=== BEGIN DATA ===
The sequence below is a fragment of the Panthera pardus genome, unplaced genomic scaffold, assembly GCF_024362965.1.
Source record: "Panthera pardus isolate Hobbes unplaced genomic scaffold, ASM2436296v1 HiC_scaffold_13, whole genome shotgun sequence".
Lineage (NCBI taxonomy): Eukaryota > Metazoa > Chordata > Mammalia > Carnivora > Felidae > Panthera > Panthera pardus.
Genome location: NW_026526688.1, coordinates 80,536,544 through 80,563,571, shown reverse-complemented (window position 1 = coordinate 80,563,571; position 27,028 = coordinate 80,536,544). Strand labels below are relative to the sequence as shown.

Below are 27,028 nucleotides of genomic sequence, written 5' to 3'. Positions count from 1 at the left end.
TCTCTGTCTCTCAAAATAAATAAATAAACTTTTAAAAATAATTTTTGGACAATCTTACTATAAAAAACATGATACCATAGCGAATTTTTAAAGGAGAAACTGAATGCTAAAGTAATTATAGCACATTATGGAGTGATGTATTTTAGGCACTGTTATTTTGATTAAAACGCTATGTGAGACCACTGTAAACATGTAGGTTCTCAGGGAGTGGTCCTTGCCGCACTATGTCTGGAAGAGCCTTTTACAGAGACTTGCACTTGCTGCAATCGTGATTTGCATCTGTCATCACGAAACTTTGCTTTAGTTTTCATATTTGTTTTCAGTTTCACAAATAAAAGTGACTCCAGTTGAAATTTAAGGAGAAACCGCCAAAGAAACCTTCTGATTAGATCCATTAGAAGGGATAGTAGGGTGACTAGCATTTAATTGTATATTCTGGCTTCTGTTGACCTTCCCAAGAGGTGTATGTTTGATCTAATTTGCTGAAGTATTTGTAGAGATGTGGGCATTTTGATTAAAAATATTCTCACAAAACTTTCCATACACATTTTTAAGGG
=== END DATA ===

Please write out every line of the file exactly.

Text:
The sequence below is a fragment of the Panthera pardus genome, unplaced genomic scaffold, assembly GCF_024362965.1.
Source record: "Panthera pardus isolate Hobbes unplaced genomic scaffold, ASM2436296v1 HiC_scaffold_13, whole genome shotgun sequence".
Lineage (NCBI taxonomy): Eukaryota > Metazoa > Chordata > Mammalia > Carnivora > Felidae > Panthera > Panthera pardus.
Genome location: NW_026526688.1, coordinates 80,536,544 through 80,563,571, shown reverse-complemented (window position 1 = coordinate 80,563,571; position 27,028 = coordinate 80,536,544). Strand labels below are relative to the sequence as shown.

Below are 27,028 nucleotides of genomic sequence, written 5' to 3'. Positions count from 1 at the left end.
TCTCTGTCTCTCAAAATAAATAAATAAACTTTTAAAAATAATTTTTGGACAATCTTACTATAAAAAACATGATACCATAGCGAATTTTTAAAGGAGAAACTGAATGCTAAAGTAATTATAGCACATTATGGAGTGATGTATTTTAGGCACTGTTATTTTGATTAAAACGCTATGTGAGACCACTGTAAACATGTAGGTTCTCAGGGAGTGGTCCTTGCCGCACTATGTCTGGAAGAGCCTTTTACAGAGACTTGCACTTGCTGCAATCGTGATTTGCATCTGTCATCACGAAACTTTGCTTTAGTTTTCATATTTGTTTTCAGTTTCACAAATAAAAGTGACTCCAGTTGAAATTTAAGGAGAAACCGCCAAAGAAACCTTCTGATTAGATCCATTAGAAGGGATAGTAGGGTGACTAGCATTTAATTGTATATTCTGGCTTCTGTTGACCTTCCCAAGAGGTGTATGTTTGATCTAATTTGCTGAAGTATTTGTAGAGATGTGGGCATTTTGATTAAAAATATTCTCACAAAACTTTCCATACACATTTTTAAGGG